how to learn (Bandura, 1982).
Effort and persistence, despite setbacks, are hallmarks of efficacy. The more efficacious we feel, the
more flexibly we can engage in critical and creative work. Developing effective thinking, therefore,
requires becoming increasingly self-referencing, self-evaluating, self-initiating and self-modifying.
We have translated these terms in to teacher behaviors in the supporting boxes.

Efficacious teachers: To act with confidence, meet challenges and cope with situations that
are new for them, teachers must feel that they are competent to control these situationsto
overcome difficulties, become familiar wit the new and the unknown, and approach them
with the expectation they will master them (Feuerstein, p. 80). Such teachers:
Have an internal locus of control;
Operationalize concepts and translate them into deliberate actions;
Pose problems;
Make causal links;
Produce new knowledge;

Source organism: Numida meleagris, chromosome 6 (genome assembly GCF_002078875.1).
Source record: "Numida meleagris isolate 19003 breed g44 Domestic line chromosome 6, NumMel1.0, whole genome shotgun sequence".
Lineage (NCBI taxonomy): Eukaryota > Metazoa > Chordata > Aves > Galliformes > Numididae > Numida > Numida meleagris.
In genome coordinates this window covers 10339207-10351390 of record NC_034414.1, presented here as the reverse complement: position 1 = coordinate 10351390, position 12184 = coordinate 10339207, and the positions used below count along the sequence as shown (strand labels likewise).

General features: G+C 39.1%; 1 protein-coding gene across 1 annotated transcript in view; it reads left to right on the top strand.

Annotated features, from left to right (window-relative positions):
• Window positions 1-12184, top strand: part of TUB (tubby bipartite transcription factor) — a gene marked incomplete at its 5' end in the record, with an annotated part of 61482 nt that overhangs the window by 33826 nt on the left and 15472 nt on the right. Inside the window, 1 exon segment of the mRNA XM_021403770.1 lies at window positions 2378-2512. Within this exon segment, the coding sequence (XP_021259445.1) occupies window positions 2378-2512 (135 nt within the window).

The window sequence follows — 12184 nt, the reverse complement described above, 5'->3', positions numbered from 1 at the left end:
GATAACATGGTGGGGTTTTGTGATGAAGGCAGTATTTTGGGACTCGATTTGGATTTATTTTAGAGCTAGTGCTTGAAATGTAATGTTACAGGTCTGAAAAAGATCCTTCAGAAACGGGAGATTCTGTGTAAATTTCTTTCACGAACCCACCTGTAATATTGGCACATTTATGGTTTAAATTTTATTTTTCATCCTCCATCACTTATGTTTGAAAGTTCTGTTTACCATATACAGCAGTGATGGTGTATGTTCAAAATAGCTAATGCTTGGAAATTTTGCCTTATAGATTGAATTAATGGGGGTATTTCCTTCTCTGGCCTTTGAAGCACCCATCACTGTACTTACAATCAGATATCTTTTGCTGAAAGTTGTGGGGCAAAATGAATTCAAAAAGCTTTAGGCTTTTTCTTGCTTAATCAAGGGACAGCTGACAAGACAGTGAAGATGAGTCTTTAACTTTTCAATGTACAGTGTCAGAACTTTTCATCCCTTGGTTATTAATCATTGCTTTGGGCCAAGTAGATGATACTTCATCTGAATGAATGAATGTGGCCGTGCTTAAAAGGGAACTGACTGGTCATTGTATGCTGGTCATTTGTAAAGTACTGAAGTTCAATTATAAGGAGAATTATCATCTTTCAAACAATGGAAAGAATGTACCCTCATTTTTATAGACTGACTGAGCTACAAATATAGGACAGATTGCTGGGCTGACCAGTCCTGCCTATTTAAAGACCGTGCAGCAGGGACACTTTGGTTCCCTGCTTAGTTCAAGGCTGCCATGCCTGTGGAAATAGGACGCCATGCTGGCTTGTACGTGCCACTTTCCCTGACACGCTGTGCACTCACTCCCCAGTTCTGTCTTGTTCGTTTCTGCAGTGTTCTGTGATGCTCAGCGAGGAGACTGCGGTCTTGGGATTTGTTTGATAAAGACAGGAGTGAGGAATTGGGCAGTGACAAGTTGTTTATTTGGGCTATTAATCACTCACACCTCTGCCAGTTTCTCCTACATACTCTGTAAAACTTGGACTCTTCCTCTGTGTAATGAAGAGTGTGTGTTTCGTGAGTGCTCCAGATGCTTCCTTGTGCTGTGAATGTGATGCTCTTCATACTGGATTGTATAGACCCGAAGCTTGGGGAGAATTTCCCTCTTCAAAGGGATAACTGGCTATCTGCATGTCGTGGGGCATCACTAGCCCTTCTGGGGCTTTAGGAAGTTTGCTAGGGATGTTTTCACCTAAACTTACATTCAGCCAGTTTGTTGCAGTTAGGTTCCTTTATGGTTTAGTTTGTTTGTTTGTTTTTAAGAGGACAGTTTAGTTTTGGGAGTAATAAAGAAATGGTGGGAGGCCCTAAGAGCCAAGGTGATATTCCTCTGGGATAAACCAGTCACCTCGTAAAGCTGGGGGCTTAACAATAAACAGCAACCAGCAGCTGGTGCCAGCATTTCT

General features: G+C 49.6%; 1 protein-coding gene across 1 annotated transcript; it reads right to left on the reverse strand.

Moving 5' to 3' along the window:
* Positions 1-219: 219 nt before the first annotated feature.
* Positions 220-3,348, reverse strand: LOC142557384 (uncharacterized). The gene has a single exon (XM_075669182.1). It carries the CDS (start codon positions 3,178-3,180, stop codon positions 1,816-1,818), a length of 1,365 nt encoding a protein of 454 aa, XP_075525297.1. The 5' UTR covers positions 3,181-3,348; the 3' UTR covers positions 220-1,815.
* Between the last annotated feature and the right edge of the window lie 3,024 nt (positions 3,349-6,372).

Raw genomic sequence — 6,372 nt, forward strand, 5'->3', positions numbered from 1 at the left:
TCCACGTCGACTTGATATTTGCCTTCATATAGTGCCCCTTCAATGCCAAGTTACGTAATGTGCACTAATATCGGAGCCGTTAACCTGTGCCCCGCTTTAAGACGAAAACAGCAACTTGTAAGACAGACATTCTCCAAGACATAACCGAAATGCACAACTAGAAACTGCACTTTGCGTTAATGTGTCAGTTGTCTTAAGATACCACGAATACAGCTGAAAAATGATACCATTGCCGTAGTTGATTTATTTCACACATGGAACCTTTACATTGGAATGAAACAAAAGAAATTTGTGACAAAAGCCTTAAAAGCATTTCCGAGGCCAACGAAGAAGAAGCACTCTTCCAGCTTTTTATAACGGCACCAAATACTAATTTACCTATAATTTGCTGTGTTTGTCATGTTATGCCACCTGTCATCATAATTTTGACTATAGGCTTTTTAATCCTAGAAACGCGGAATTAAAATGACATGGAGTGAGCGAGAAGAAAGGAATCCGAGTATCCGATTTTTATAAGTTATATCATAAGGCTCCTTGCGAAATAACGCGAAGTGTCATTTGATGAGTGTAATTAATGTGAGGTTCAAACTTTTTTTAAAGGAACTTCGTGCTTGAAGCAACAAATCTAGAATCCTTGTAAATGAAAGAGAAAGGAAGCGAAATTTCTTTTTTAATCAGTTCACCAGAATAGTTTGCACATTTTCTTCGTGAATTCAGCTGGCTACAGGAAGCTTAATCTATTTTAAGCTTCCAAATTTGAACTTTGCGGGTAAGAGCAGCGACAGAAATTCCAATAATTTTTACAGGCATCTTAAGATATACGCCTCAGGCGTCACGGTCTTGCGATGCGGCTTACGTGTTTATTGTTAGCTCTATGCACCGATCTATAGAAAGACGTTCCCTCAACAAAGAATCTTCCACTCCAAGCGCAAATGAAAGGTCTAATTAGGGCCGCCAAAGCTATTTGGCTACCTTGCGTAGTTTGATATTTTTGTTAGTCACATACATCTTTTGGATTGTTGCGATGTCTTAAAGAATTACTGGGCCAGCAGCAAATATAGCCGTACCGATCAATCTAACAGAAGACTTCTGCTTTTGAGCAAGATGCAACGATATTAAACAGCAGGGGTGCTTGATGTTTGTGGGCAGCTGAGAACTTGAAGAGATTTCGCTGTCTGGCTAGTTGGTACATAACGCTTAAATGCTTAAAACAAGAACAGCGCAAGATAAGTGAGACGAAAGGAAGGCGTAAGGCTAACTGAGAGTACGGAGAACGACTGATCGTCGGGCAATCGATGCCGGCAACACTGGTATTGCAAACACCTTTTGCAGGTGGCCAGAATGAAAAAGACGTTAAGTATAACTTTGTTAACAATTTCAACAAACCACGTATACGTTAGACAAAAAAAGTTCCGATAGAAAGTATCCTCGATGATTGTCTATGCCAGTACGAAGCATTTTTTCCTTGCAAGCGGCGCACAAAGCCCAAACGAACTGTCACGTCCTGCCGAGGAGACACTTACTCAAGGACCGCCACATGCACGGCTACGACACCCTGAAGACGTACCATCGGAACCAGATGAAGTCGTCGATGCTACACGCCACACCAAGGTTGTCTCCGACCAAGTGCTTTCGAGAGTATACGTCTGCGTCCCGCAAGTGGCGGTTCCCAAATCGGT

Are continuous learners seeking to modify themselves through feedback
Are optimistic and resourcefulself-actualizing and self-modifying.

Flexibility
Flexible thinkers are empathic. They are able to see through the diverse perspectives of others.
They are open and comfortable with ambiguity. They create and seek novel approaches and have a
well-developed sense of humor. They envision a range of alternative consequences. They have the
capacity to change their mind as they receive additional data. They engage in multiple and
simultaneous outcomes and activities. They draw upon a repertoire of problem solving strategies.
As noted in Garfields study of peak performers (1986), they practice style flexibility, knowing

Garmston Becoming a More Effective Presenter November 2014 24



when it is appropriate to be broad and global in their thinking and when a situation requires
detailed precision.
Flexible thinkers understand causal relationships allowing them to work within a rule-bound
structure to re-engineer rules to help, rather than hinder their work. They understand not only the
immediate reactions but are also able to perceive the bigger purposes. Like the queen in the game
of chess, the most flexible person is the one with most control. Recognizing options and willingness
to test them is the hallmark of flexibility.